Wednesday, 3 April 2013

The BBC's new class system - a vanity project of no value or purpose


When you’ve been involved with direct marketing, marketing planning and profiling for as long as I have, you will know that every so often another ‘radical’. ‘ground-breaking’ and ‘innovative’ new scheme of social classification is launched. Usually this is from an advertising agency, a data management business or something called a “strategy consultancy” and is essentially a jolly good wheeze to get lots of press coverage and thereby to promote the business launching the classification.

To make this work we have to have funky names for the classes – none of that ABCDE malarkey, that’s far too boring. Instead we get value-loaded words that play on our stereotypes of certain ‘class’ groups – terms like ‘proletariat’ or ‘elite’ pop up thereby summoning up either gap-toothed ‘Shameless’ wannabes or waistcoated Bullingdon Boys. Such designations do not help in our understanding of social class and such studies do not guide our knowledge of how society changes over time.

Indeed, the BBC – who seem to think spending money on such work is what we pay a licence fee for – have fully understood the point. This creates some jolly headlines, a load of people on Twitter trill about which class they’re in and it fills in some gaps in an otherwise quiet week.

So folks, a great deal of fun has been had by everyone with the BBC’s new class system:

The BBC teamed up with sociologists from leading universities to analyse the modern British class system. They surveyed more than 161,000 people and came up with a new model made up of seven groups

This, says the BBC, replaces the three group system - the three group system that was replaced in the 1950s by a five group system of social class (ABCDE) and then, in the 1960s, with a six group system (ABC1C2DE). Apparently this is some sort of great advance in our understanding of social class in Britain, we are blinded by fancy on-line tools and the involvement of professorial types and told that this is so much better because it involves surveying 161,000 people!

The problem is that it’s nonsense. The size of the sample doesn’t make it better than, for example, a social classification system based on census data or one using transactional and behavioural data from millions of people. More to the point, the system encompassed information (cultural choices, for example, that more reflect affordability than class per se). Indeed, this wonderful new seven class system really doesn’t improve on the established and widely used six class system – a six class system that is used all over the world not just in the UK.

Compared to the well-known geodemographic systems – ACORN, MOSAIC, etc. – this new classification is useless. It is inflexible – fine for targeting mass market television advertising – but worse than useless if you want more precise analysis, say for retail location choices or direct marketing. For academics that system is interesting, there’s a lot of data to play with and it may contain some genuine insights. But it won’t replace the established social class classification (for all its flaws) because it largely fails to improve on that classification.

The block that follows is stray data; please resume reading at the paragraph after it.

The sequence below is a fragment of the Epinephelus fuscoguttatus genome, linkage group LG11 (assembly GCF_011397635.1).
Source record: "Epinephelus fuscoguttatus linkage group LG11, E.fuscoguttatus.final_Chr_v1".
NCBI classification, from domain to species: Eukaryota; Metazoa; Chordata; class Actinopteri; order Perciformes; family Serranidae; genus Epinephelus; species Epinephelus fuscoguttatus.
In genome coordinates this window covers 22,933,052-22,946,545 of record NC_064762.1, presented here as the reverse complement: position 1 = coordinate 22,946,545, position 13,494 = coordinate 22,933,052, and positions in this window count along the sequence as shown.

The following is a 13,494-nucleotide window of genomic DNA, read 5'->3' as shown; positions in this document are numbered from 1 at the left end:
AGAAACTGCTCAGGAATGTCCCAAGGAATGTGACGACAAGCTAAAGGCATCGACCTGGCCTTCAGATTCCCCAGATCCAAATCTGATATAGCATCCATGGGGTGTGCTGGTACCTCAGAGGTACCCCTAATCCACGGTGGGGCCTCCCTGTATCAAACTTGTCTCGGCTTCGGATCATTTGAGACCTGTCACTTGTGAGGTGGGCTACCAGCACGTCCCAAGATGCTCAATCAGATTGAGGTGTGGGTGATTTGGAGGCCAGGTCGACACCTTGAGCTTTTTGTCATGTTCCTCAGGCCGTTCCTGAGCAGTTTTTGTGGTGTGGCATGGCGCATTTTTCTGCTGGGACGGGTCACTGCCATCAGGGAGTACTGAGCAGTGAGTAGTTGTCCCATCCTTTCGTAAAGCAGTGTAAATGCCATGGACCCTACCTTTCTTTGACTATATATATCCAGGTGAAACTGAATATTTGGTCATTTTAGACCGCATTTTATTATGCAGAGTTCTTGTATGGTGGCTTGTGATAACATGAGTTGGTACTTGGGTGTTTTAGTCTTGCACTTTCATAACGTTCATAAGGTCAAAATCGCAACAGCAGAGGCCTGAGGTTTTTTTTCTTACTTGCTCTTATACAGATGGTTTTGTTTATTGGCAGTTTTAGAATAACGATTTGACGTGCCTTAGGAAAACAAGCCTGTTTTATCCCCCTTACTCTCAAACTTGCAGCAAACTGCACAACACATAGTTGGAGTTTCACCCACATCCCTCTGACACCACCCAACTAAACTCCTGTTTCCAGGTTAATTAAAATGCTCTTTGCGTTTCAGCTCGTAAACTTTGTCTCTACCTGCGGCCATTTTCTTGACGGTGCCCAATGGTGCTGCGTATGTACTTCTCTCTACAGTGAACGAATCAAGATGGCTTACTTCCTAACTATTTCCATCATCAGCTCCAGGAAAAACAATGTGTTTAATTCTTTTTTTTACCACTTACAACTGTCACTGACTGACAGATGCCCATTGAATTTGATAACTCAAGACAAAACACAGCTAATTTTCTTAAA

Let’s make that appraisal by matching the seven BBC classes to those traditional six socio-economic classes:

  • Elite - the most privileged group in the UK, distinct from the other six classes through its wealth – this is wholly indistinguishable from Socio-economic Class A
  • Established middle class - the second wealthiest, scoring highly on all three capitals – ah, yes, this would be Socio-economic Class B
  • The next three groups Technical Middle Class; Emergent Service Workers and Newly Affluent Workers fit less well but are essentially the old Socio-Demographic Classes C1 and C2
  • Traditional working class - scores low on all forms of capital, but is not completely deprived Here we have Socio-economic Class D
  • Precariat, or precarious proletariat - the poorest, most deprived class. That would be Socio-economic Class E

It’s not a precise comparison but it’s plain to see that this expensive piece of taxonomic research is essentially an indulgence that sheds almost no light at all on the issue of social class and how it affects the economic, social and cultural development of the nation.

Of course, it goes without saying, that the system ranks me as part of the "elite". I suspect this reinforces the system's daftness!

It really is a vanity project of no purpose and with the validity of a horoscope.



Anonymous said...

Welcome to the 'elite' club, Simon.

As one raised in an industrial working-class, back-to-back terrace 'slum', where the gas-man's quarterly visit to empty the coin-meter and leave a few precious pennies of rebate was eagerly anticipated, I'd never felt entitled to an 'elite' status, but now it's official. Deep joy.
What nonsense it is.

Beermat Scribbler said...

I'm more confused than I ever was. I suspect they're still a fair way off the mark. I did have a think though, in a rambling way:

Surreptitious Evil said...

I find it really quite interesting.

Under their actual definitions, I am a moderately successful member* of the "technical middle class", with vague extensions towards the "established middle class". Of course, taking the survey, I'm "elite". Which I'm not. Even in BBC terms.

Both sets of grandparents were 'working class' in the then appropriate terms. My parents were probably on the B/C1 boundary, my wife's (although richer) on the C1/C2 boundary.

If it is useful for targeting marketing or other things then, fine, use it, or the established system. This just seems to have been a bit of socialist sociologist mutual masturbation.

* Like Beermat-S, I've got a house that is 'worth' way more than it is rationally worth.

Verena said...

This is cool!